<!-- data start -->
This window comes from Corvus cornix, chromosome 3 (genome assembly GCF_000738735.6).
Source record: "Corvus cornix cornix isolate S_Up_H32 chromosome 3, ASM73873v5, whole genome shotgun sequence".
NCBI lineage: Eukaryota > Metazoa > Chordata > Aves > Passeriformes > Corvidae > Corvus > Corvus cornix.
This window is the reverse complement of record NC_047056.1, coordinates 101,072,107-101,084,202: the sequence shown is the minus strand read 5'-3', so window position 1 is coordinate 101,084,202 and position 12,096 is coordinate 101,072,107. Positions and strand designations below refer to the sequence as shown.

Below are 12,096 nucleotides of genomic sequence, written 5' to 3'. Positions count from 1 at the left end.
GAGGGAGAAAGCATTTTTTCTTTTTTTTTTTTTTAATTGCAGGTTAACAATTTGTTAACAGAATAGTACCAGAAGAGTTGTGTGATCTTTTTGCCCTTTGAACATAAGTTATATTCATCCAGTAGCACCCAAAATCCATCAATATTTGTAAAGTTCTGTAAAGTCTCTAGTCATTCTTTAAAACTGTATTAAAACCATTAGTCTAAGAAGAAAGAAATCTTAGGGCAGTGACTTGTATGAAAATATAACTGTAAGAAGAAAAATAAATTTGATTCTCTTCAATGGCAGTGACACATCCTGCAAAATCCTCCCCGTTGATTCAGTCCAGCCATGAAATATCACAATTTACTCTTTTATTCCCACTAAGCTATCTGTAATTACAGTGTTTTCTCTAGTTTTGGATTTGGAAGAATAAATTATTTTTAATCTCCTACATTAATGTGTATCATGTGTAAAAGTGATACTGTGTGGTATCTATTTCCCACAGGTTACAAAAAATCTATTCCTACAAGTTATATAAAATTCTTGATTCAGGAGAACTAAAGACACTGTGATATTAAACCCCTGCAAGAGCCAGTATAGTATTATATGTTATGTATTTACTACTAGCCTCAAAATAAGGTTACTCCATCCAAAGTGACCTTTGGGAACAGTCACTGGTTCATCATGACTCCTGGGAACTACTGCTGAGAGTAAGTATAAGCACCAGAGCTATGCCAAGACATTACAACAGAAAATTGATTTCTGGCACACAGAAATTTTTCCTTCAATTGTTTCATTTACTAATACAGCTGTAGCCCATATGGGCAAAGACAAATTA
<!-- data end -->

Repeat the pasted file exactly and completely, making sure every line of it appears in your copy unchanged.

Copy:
This window comes from Corvus cornix, chromosome 3 (genome assembly GCF_000738735.6).
Source record: "Corvus cornix cornix isolate S_Up_H32 chromosome 3, ASM73873v5, whole genome shotgun sequence".
NCBI lineage: Eukaryota > Metazoa > Chordata > Aves > Passeriformes > Corvidae > Corvus > Corvus cornix.
This window is the reverse complement of record NC_047056.1, coordinates 101,072,107-101,084,202: the sequence shown is the minus strand read 5'-3', so window position 1 is coordinate 101,084,202 and position 12,096 is coordinate 101,072,107. Positions and strand designations below refer to the sequence as shown.

Below are 12,096 nucleotides of genomic sequence, written 5' to 3'. Positions count from 1 at the left end.
GAGGGAGAAAGCATTTTTTCTTTTTTTTTTTTTTAATTGCAGGTTAACAATTTGTTAACAGAATAGTACCAGAAGAGTTGTGTGATCTTTTTGCCCTTTGAACATAAGTTATATTCATCCAGTAGCACCCAAAATCCATCAATATTTGTAAAGTTCTGTAAAGTCTCTAGTCATTCTTTAAAACTGTATTAAAACCATTAGTCTAAGAAGAAAGAAATCTTAGGGCAGTGACTTGTATGAAAATATAACTGTAAGAAGAAAAATAAATTTGATTCTCTTCAATGGCAGTGACACATCCTGCAAAATCCTCCCCGTTGATTCAGTCCAGCCATGAAATATCACAATTTACTCTTTTATTCCCACTAAGCTATCTGTAATTACAGTGTTTTCTCTAGTTTTGGATTTGGAAGAATAAATTATTTTTAATCTCCTACATTAATGTGTATCATGTGTAAAAGTGATACTGTGTGGTATCTATTTCCCACAGGTTACAAAAAATCTATTCCTACAAGTTATATAAAATTCTTGATTCAGGAGAACTAAAGACACTGTGATATTAAACCCCTGCAAGAGCCAGTATAGTATTATATGTTATGTATTTACTACTAGCCTCAAAATAAGGTTACTCCATCCAAAGTGACCTTTGGGAACAGTCACTGGTTCATCATGACTCCTGGGAACTACTGCTGAGAGTAAGTATAAGCACCAGAGCTATGCCAAGACATTACAACAGAAAATTGATTTCTGGCACACAGAAATTTTTCCTTCAATTGTTTCATTTACTAATACAGCTGTAGCCCATATGGGCAAAGACAAATTA